According to an article in this week's issue of New Scientist by Graham Lawton ('A nudge in the right direction'), "Our minds are biased and flawed, but in a systematic way. Human behaviour is irrational, but predictably so." This predictability has led to a new way of thinking called behavioural economics.
|In 1999, economist Aad Kieboom had the idea to etch a picture of a fly into|
the urinals at Schipol Airport. As a result, the cost of cleaning the men's
toilets reportedly fell by 80%. Image from the econ-behavioural blogspot.
One of the most important aspects of behavioural economics is the idea is that we have two systems of thought: System 1 is fast, automatic and emotional; System 2 is slow, effortful and logical. The coexistence of these two systems is the key concept of a dual process theory, for which Daniel Kahneman of Princeton University won a Nobel Prize in 2002.
System 1 has been likened to an inner Homer Simpson. It doesn't stop to think—it just does. It reacts on the fly and jumps to conclusions.
System 2 is the opposite, and has been likened to an inner Mr Spock. In terms of decision-making, System 2 generally produces better outcomes.
Lawton explains that numerous other biases and flaws are also at play. "We are swayed by social pressures," he points out, "and will often follow the herd instead of making decisions to suit ourselves. We procrastinate and tend to choose the path of least resistance. We are "loss averse", meaning the pain of losing something is greater than the pleasure of gaining it. We favour the status quo, even if it is not in our best interests, and we are easily influenced by irrelevant information."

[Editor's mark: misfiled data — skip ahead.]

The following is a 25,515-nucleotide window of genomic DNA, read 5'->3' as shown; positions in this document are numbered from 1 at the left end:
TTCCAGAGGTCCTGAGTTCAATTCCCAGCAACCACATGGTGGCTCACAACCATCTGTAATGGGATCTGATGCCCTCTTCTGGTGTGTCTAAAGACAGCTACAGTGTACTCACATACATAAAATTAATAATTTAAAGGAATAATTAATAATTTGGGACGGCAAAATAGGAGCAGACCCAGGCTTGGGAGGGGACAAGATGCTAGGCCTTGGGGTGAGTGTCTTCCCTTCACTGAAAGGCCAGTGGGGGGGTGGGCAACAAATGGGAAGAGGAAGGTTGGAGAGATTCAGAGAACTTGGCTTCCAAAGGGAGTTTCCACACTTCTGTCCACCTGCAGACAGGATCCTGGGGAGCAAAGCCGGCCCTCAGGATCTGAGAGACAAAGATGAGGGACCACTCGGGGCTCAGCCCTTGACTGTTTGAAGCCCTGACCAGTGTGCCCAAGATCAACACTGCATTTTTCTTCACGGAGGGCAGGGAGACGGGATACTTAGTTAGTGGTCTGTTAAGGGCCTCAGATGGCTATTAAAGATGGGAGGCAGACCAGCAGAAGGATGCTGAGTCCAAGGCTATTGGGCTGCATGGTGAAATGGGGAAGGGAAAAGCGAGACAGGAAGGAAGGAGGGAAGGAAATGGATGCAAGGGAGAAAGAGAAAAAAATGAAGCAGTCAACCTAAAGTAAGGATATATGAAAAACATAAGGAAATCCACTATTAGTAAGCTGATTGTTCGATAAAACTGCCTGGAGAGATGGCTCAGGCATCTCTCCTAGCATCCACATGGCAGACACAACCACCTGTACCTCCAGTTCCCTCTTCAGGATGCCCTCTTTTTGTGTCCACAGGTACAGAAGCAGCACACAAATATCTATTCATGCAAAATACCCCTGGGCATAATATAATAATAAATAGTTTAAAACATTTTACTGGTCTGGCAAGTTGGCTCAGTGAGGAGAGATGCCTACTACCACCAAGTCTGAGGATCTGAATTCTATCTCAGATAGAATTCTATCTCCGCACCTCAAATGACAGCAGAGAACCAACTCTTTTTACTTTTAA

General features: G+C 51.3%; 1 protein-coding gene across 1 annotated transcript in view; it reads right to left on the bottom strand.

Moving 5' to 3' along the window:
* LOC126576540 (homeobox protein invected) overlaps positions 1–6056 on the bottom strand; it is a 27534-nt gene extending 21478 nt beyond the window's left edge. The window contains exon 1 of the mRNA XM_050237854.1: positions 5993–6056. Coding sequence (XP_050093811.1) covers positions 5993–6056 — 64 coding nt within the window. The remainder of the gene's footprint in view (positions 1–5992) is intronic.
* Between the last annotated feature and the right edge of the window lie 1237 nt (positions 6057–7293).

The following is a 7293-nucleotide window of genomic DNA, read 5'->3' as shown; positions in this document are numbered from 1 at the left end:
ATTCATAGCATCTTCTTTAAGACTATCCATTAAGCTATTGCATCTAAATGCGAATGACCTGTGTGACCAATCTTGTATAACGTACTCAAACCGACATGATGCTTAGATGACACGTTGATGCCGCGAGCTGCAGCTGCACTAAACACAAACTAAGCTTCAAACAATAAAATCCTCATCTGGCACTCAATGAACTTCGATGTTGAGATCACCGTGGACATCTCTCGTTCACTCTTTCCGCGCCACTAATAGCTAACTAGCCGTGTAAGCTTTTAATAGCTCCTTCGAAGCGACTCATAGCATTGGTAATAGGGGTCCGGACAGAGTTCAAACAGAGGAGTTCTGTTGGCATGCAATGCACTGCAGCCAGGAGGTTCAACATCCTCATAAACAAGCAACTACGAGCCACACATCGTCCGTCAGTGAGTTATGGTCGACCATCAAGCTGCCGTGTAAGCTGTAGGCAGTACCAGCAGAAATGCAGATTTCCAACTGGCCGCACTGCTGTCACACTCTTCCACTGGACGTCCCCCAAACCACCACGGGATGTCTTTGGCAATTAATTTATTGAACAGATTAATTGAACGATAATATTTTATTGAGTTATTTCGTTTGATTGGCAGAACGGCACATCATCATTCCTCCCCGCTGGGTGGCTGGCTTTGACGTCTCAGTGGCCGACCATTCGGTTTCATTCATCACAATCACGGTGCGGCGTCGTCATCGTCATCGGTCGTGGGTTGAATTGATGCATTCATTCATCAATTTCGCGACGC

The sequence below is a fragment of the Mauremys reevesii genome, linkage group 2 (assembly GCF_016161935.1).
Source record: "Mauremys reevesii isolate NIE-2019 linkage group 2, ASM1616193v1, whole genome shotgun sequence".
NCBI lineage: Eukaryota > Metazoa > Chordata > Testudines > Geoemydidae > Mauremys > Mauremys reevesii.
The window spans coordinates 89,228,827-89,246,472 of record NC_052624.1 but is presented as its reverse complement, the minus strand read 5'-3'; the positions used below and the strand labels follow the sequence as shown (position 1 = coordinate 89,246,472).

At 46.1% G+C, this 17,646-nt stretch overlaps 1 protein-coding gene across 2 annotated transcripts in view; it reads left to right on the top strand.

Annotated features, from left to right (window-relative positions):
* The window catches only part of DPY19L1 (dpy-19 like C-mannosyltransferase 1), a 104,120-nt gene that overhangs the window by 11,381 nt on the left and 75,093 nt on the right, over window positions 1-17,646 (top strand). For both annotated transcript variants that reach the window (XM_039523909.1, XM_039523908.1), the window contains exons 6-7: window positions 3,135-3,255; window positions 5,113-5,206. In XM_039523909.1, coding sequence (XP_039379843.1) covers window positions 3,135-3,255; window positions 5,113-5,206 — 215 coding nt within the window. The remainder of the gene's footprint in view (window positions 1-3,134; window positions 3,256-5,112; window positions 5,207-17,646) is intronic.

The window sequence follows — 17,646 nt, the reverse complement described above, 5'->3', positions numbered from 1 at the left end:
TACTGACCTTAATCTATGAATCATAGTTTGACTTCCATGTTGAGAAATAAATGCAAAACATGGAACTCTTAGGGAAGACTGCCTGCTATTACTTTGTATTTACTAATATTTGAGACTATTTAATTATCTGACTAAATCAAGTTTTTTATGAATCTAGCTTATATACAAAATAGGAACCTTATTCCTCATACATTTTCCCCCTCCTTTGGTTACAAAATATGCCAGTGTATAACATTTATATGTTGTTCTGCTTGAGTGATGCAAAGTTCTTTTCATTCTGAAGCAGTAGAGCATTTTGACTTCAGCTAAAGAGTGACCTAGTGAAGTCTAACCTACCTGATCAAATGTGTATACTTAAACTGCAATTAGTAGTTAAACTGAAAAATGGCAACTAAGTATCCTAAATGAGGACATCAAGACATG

This ragbag of flawed thinking is responsible for all sorts of poor choices in life, such as failing to save for retirement, sending angry emails and making ill-advised purchases. It is why well-laid plans to eat more healthily, exercise more and drink less often come to naught. It is, in short, what makes us human.
|Residents in the Hurlingham Conservation Area believe there are better locations|
for a proposed hire-bike station than the one being imposed on them.
Image from Fulham & Hammersmith Chronicle *
* * *
Loss aversion was first proposed as an explanation for the endowment effect—the fact that people place a higher value on a good that they own than on an identical good that they do not own. In short, loss aversion refers to people's tendency to strongly prefer avoiding losses than to acquiring gains.
|Image from Beyond Bulls and Bears|
Cycling: the way ahead continues: "Taking a political decision to reduce the space allotted to cars (whether for traffic or for parking) in order to create facilities for cyclists requires a certain amount of skill, entails explanations for the population and has to be implemented gradually."
Has to be implemented gradually? What do they mean, has to be? Isn't it the case that in the Netherlands, most of what they achieved there was done within about eight years? Yes, I believe that to be the case. However, as Matthew Wright pointed out in this comment on the Voleospeed website:
"In 1970s, when the Dutch began [developing] their cycling infrastructure, modal share across the country was approx 25%. It had come down from over 50% in the previous 20 years. So, there was a massive voting population of active and recently active cyclists who could see the benefit of, and vote for, improvements in facilities."
Okay, but isn't it also the case that Roelof Wittink told the GLA's Investigation into Cycling that if we are able to accelerate the development of an amenable cycling environment, mainstream, then we should do it? Yes, that's true. But he also said, "Do not underestimate that you have to come a long way."
|Leo Tolstoy: "The two most powerful warriors are time and patience."|
Image from The Daily Telegraph
* Many thanks to George Johnston at Two Wheels Good for posting the story about disgruntled Fulham residents.